The smaller companion to the neighboring Grand Palais, the aptly named Petit Palais is both an art venue and an architectural landmark. Like the Grand Palais, the Petit Palais was originally built for the World’s Fair in 1900. Today, it houses the Musée des Beaux-Arts de la Ville de Paris (the Fine Arts Museum of the City of Paris).
A designated Historic Monument since 1975, the opulent Petit Palais is recognizable for its Beaux-Arts design; its grand, arched entryway; and the detailed sculptures that embellish its facade. Built alongside the Grand Palais and the Pont Alexandre III in time for the 1900 World’s Fair, it is regarded as a Parisian architectural highlight. Today, the palace houses the Musée des Beaux-Arts de la Ville de Paris, which contains thousands of works that span from ancient times to the present day.
The Petit Palais can be glimpsed during Seine River cruises as well as hop-on hop-off bus tours, bike tours, Segway tours, and more. Book a private walking tour to explore the area further; you can also visit the museum’s galleries independently.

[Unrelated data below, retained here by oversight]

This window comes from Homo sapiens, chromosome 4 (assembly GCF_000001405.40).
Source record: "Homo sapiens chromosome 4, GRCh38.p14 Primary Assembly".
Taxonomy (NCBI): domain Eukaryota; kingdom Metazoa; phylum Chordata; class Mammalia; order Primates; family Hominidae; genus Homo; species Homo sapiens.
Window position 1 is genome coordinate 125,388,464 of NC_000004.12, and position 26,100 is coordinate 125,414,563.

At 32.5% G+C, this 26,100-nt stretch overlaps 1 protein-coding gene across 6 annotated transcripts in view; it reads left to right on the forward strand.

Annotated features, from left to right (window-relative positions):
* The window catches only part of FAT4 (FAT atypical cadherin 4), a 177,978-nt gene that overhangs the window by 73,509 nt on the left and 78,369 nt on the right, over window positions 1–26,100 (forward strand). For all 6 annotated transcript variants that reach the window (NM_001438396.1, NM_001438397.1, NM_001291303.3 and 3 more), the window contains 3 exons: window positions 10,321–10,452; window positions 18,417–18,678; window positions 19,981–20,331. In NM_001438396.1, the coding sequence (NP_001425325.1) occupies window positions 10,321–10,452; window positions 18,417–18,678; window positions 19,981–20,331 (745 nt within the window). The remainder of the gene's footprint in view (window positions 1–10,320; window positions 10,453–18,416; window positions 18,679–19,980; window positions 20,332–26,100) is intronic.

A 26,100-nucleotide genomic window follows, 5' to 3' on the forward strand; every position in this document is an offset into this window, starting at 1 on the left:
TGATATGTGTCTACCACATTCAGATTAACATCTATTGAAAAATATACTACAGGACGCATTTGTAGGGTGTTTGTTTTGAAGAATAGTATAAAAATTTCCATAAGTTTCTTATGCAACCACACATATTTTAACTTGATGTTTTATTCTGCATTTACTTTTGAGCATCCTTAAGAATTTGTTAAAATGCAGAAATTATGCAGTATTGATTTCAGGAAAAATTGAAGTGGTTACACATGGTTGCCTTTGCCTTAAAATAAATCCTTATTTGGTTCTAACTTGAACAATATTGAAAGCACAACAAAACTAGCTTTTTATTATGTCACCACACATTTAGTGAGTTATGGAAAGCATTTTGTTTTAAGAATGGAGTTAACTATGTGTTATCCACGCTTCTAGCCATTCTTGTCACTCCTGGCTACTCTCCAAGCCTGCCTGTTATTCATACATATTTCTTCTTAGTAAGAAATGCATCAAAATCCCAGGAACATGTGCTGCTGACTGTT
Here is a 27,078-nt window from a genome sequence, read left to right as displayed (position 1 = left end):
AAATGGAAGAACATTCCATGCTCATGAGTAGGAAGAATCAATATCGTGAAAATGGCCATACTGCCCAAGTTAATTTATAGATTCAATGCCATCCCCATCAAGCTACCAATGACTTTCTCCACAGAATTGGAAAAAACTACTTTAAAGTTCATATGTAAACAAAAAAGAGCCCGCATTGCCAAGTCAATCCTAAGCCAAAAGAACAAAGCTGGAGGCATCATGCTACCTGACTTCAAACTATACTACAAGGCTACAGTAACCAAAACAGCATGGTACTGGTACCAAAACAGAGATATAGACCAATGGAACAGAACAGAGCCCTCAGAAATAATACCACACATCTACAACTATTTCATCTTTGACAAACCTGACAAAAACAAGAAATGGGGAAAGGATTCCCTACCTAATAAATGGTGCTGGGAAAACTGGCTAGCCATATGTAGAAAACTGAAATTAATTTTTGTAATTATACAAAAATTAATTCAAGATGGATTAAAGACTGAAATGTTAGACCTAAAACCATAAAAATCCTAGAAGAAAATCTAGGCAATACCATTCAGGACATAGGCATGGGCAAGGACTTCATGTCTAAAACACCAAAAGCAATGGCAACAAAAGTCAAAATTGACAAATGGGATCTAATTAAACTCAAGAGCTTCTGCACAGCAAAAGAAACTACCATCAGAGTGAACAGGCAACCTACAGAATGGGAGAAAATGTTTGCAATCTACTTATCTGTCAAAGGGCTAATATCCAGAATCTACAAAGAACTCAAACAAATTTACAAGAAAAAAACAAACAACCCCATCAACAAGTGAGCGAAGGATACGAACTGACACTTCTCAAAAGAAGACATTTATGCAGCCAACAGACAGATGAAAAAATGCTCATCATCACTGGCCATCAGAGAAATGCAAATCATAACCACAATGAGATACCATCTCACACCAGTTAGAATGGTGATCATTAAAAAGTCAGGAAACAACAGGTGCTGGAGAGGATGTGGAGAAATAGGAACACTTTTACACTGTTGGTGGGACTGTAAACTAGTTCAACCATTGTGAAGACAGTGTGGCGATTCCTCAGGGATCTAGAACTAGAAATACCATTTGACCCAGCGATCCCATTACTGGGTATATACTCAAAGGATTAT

Things to Know Before You Go
- The Petit Palais’ elegant garden cafe offers a tranquil, hidden escape from the urban bustle.
- The museum’s permanent collections are free.
- An on-site auditorium hosts a regular schedule of talks, musical performances, and other special events.
How to Get There
The nearest Métro stop to the Petit Palais is Champs-Élysées - Clemenceau, which is served by lines 1 and 13. You can also take lines 8 and 13 (or the RER C) to the Invalides stop, which is located just across the Seine. Bus lines 28, 42, 72, 73, 83, and 93 all stop nearby. Thanks to its central location, the venue is also easily accessible on foot, by taxi, or by Vélib’.
When to Get There
The Musée des Beaux-Arts de la Ville de Paris is open from 10am–6pm, Tuesday–Sunday, and is open until 9pm on Friday evenings while temporary exhibitions are on display.
The museum’s wide-ranging collection spans thousands of years and includes thousands of works. Seek out etchings by Dürer, canvases by Cézanne and Monet, paintings by Rembrandt and Delacroix, sculptures and ceramics from antiquity, and more.